Al Jarreau, the only singer to win Grammys in the jazz, pop and R&B categories, died Sunday, Feb. 12, in Los Angeles, according to his longtime manager, Joe Gordon, and a statement from his label, Concord Records. He was 76.

Jarreau was best known to pop fans for his 1981 hit “We're in This Love Together” and for co-writing and performing the theme song to the '80s TV series Moonlighting. Most of his work was in jazz, a career that began in the 1970s and continued right up until just a week before his death, when he was hospitalized for exhaustion.

Alwin Lopez Jarreau was born in Milwaukee in 1940 to a minister father and a church pianist mother. Although he sang in church concerts and student groups, he did not pursue a career in music until he was nearly 30, working instead until that time as a rehabilitation counselor.

After moving to Los Angeles around 1970, Jarreau began performing at clubs around the city, including Dino's, the Troubadour and the Bitter End West. He quickly became known for a unique style of scat singing that incorporated percussive sounds and imitations of various musical instruments, a talent that would earn him the nickname “the Acrobat of Scat.”

More recently, Jarreau won his seventh and final Grammy in 2007 for Best Traditional R&B Vocal Performance, for collaborating with George Benson and Jill Scott on a cover of Billie Holiday's “God Bless the Child.” His last studio album, My Old Friend: Celebrating George Duke, was released on Concord Records in 2014.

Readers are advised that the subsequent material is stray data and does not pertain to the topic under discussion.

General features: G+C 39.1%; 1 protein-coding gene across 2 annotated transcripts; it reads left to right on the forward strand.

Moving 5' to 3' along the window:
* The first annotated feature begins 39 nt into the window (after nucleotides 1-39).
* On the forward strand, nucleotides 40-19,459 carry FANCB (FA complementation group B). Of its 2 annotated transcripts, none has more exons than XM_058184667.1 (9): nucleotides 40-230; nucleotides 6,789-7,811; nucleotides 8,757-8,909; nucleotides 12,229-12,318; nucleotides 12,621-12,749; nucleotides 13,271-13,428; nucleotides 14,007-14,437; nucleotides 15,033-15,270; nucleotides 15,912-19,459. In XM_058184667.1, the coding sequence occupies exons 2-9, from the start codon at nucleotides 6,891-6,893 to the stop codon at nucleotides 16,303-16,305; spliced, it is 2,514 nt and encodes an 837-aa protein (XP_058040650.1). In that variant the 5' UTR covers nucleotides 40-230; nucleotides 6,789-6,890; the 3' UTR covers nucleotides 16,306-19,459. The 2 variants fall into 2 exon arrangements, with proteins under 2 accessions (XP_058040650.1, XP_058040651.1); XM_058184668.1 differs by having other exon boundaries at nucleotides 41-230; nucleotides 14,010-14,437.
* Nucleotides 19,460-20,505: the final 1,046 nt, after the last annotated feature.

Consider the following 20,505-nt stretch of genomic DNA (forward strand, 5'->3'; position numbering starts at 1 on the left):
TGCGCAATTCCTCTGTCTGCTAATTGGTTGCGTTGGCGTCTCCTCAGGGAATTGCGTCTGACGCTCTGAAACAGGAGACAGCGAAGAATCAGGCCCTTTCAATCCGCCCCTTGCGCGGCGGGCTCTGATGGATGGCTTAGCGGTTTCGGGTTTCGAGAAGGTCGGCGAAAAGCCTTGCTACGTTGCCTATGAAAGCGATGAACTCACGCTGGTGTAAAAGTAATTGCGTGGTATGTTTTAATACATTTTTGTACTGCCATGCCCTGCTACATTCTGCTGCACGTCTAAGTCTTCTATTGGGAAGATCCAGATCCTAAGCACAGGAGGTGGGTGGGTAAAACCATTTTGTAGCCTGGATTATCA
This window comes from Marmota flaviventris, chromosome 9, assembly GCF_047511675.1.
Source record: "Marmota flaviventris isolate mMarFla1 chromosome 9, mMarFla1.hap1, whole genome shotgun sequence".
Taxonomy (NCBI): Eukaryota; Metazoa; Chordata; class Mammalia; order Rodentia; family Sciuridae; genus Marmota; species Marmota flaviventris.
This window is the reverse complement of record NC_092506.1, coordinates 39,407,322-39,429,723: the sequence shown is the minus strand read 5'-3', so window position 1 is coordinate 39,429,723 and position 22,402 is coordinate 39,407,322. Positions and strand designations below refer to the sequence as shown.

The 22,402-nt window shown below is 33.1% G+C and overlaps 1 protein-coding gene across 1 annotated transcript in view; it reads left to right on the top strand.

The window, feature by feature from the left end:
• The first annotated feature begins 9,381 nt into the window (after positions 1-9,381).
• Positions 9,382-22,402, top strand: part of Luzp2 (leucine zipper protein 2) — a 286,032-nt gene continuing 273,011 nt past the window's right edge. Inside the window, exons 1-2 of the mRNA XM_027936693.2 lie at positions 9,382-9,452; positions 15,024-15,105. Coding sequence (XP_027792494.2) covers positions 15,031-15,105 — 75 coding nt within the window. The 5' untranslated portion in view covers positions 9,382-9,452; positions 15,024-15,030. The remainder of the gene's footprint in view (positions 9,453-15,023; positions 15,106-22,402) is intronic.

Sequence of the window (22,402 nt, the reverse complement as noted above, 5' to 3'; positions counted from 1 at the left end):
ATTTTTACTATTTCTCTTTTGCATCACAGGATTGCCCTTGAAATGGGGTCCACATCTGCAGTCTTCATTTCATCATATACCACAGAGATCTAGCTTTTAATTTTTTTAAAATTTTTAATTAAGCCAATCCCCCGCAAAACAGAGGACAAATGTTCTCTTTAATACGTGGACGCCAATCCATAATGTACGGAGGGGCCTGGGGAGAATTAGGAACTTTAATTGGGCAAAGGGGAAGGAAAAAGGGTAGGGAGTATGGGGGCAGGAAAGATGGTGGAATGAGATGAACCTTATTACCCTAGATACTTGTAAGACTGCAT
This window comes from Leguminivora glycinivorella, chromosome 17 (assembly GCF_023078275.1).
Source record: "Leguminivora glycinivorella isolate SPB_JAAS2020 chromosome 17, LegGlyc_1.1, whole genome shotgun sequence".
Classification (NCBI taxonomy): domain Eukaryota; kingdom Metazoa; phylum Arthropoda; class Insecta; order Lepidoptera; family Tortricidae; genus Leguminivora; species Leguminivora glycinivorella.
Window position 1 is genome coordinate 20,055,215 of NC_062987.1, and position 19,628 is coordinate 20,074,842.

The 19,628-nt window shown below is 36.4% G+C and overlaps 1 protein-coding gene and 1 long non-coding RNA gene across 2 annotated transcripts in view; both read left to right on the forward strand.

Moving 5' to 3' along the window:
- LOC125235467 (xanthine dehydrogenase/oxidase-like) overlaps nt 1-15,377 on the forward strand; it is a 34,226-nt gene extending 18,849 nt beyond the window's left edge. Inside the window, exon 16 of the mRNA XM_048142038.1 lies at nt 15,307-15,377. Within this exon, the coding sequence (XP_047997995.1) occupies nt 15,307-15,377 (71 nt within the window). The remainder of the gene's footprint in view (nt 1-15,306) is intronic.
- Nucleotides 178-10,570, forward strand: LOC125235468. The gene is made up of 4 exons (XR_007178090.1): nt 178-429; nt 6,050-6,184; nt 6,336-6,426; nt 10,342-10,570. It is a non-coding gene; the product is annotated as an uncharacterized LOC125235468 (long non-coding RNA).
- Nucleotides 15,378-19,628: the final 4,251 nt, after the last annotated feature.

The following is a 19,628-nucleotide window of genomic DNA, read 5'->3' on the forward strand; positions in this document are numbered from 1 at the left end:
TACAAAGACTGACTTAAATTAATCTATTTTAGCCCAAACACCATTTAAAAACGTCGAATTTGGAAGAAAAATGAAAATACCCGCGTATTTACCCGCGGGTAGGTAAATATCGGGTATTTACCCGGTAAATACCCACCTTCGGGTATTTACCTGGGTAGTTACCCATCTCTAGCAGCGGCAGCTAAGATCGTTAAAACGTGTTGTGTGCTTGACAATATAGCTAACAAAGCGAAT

“We feel very fortunate to have worked with Al, one of the most distinctive and extraordinary vocalists in music,” Concord Records president John Burk said via press release. “He was truly a force of nature and a beautiful human being that will be fondly remembered and deeply missed by us all.”

Gordon, Jarreau's manager, said via a brief statement that the singer's family currently has no plans for a public memorial service, and encouraged fans and well-wishers to make donations to the Wisconsin Foundation for School Music in lieu of flowers and gifts.

A statement on Jarreau's website read in part: “His 2nd priority in life was music. There was no 3rd. His 1st priority, far ahead of the other, was healing or comforting anyone in need. Whether it was emotional pain, or physical discomfort, or any other cause of suffering, he needed to put our minds at ease and our hearts at rest. He needed to see a warm, affirming smile where there had not been one before. Song was just his tool for making that happen.”

LA Weekly